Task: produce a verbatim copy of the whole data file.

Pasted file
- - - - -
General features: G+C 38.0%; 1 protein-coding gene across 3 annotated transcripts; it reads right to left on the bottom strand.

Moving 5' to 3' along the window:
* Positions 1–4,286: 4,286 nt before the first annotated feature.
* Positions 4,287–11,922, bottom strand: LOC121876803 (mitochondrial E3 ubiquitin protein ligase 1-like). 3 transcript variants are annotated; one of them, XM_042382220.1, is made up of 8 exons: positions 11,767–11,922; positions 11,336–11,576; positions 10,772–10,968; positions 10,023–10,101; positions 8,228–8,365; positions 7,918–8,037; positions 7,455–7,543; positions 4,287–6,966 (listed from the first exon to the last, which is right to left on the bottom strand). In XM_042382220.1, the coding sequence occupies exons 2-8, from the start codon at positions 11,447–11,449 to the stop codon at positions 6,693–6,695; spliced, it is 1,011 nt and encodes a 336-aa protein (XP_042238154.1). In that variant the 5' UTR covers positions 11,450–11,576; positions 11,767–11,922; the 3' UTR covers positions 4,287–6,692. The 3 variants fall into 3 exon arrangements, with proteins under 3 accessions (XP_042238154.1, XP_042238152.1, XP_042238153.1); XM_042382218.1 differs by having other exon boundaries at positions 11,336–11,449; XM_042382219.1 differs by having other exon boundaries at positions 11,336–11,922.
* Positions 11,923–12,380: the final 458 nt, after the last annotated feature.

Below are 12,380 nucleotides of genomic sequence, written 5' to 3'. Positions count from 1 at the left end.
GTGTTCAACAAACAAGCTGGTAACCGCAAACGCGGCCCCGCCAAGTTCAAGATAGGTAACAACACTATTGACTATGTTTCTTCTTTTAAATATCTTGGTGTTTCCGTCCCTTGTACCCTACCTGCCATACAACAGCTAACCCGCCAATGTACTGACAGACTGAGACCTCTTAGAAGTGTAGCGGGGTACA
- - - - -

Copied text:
General features: G+C 38.0%; 1 protein-coding gene across 3 annotated transcripts; it reads right to left on the bottom strand.

Moving 5' to 3' along the window:
* Positions 1–4,286: 4,286 nt before the first annotated feature.
* Positions 4,287–11,922, bottom strand: LOC121876803 (mitochondrial E3 ubiquitin protein ligase 1-like). 3 transcript variants are annotated; one of them, XM_042382220.1, is made up of 8 exons: positions 11,767–11,922; positions 11,336–11,576; positions 10,772–10,968; positions 10,023–10,101; positions 8,228–8,365; positions 7,918–8,037; positions 7,455–7,543; positions 4,287–6,966 (listed from the first exon to the last, which is right to left on the bottom strand). In XM_042382220.1, the coding sequence occupies exons 2-8, from the start codon at positions 11,447–11,449 to the stop codon at positions 6,693–6,695; spliced, it is 1,011 nt and encodes a 336-aa protein (XP_042238154.1). In that variant the 5' UTR covers positions 11,450–11,576; positions 11,767–11,922; the 3' UTR covers positions 4,287–6,692. The 3 variants fall into 3 exon arrangements, with proteins under 3 accessions (XP_042238154.1, XP_042238152.1, XP_042238153.1); XM_042382218.1 differs by having other exon boundaries at positions 11,336–11,449; XM_042382219.1 differs by having other exon boundaries at positions 11,336–11,922.
* Positions 11,923–12,380: the final 458 nt, after the last annotated feature.

Below are 12,380 nucleotides of genomic sequence, written 5' to 3'. Positions count from 1 at the left end.
GTGTTCAACAAACAAGCTGGTAACCGCAAACGCGGCCCCGCCAAGTTCAAGATAGGTAACAACACTATTGACTATGTTTCTTCTTTTAAATATCTTGGTGTTTCCGTCCCTTGTACCCTACCTGCCATACAACAGCTAACCCGCCAATGTACTGACAGACTGAGACCTCTTAGAAGTGTAGCGGGGTACA